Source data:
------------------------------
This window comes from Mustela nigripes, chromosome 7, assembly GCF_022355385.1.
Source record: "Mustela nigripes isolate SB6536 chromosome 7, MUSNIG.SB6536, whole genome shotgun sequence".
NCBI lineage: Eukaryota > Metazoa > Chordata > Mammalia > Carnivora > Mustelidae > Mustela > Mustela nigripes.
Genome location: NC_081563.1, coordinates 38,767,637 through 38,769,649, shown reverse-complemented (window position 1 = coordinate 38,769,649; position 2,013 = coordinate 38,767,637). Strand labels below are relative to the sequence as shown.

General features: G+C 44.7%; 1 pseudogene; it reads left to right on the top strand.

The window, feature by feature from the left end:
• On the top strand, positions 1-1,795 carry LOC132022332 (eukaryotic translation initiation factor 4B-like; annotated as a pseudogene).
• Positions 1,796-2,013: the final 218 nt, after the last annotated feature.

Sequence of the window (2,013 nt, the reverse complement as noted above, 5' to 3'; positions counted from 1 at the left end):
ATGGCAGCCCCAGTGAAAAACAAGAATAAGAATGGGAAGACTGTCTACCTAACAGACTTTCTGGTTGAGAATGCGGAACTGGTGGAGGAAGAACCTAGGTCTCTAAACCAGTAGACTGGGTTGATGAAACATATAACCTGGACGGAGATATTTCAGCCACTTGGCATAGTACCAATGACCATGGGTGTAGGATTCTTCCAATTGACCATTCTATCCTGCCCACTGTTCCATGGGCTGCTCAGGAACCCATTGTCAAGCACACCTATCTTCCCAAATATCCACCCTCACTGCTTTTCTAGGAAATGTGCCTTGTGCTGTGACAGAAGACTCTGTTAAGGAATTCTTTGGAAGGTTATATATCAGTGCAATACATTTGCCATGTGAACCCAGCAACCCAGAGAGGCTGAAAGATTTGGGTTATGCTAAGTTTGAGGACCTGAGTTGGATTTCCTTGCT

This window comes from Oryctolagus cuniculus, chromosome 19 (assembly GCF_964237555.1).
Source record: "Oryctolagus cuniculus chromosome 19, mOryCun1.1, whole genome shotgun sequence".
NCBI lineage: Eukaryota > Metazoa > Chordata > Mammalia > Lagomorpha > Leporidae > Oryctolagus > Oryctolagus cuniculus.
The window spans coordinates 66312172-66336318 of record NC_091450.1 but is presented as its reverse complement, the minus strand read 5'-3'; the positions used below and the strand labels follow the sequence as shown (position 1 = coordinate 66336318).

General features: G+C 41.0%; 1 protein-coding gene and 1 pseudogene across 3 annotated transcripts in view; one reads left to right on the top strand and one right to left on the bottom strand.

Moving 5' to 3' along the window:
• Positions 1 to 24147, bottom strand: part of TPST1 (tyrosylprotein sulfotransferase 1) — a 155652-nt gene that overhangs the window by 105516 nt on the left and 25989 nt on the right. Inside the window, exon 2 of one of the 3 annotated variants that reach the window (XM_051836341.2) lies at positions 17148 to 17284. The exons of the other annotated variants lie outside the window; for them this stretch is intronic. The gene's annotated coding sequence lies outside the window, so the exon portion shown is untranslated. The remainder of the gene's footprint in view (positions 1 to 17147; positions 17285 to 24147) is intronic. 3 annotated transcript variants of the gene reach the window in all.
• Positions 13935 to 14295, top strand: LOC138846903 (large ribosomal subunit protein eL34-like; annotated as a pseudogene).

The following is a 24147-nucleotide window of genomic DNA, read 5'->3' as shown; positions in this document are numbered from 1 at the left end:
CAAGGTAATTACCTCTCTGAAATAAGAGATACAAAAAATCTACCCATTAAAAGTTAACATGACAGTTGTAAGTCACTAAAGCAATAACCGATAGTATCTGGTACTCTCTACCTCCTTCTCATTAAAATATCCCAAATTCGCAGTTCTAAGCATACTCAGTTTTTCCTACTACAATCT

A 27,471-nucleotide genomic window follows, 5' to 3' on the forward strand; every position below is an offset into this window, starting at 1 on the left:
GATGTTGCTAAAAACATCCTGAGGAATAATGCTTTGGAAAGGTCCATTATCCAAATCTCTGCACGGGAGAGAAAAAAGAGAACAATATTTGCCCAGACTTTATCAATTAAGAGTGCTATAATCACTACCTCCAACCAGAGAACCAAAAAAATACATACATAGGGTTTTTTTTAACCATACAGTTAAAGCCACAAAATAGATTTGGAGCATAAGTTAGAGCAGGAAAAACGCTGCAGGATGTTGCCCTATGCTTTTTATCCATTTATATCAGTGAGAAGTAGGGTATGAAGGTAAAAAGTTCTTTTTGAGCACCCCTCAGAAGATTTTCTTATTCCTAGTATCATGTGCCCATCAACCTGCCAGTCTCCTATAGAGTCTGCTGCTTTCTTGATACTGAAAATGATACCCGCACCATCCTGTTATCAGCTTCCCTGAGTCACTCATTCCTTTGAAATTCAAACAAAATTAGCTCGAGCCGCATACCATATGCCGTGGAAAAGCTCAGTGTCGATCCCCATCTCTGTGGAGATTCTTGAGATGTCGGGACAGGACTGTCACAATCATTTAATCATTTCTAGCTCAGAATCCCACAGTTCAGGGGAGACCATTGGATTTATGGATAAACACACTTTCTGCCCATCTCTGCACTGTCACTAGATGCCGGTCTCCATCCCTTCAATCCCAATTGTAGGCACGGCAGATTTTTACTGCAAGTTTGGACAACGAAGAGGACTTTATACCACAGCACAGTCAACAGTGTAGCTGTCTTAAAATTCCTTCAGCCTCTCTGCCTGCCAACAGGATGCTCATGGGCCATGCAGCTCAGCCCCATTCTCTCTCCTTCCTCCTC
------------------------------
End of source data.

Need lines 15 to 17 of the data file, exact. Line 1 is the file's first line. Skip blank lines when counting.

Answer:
General features: G+C 41.0%; 1 protein-coding gene and 1 pseudogene across 3 annotated transcripts in view; one reads left to right on the top strand and one right to left on the bottom strand.

Moving 5' to 3' along the window:
• Positions 1 to 24147, bottom strand: part of TPST1 (tyrosylprotein sulfotransferase 1) — a 155652-nt gene that overhangs the window by 105516 nt on the left and 25989 nt on the right. Inside the window, exon 2 of one of the 3 annotated variants that reach the window (XM_051836341.2) lies at positions 17148 to 17284. The exons of the other annotated variants lie outside the window; for them this stretch is intronic. The gene's annotated coding sequence lies outside the window, so the exon portion shown is untranslated. The remainder of the gene's footprint in view (positions 1 to 17147; positions 17285 to 24147) is intronic. 3 annotated transcript variants of the gene reach the window in all.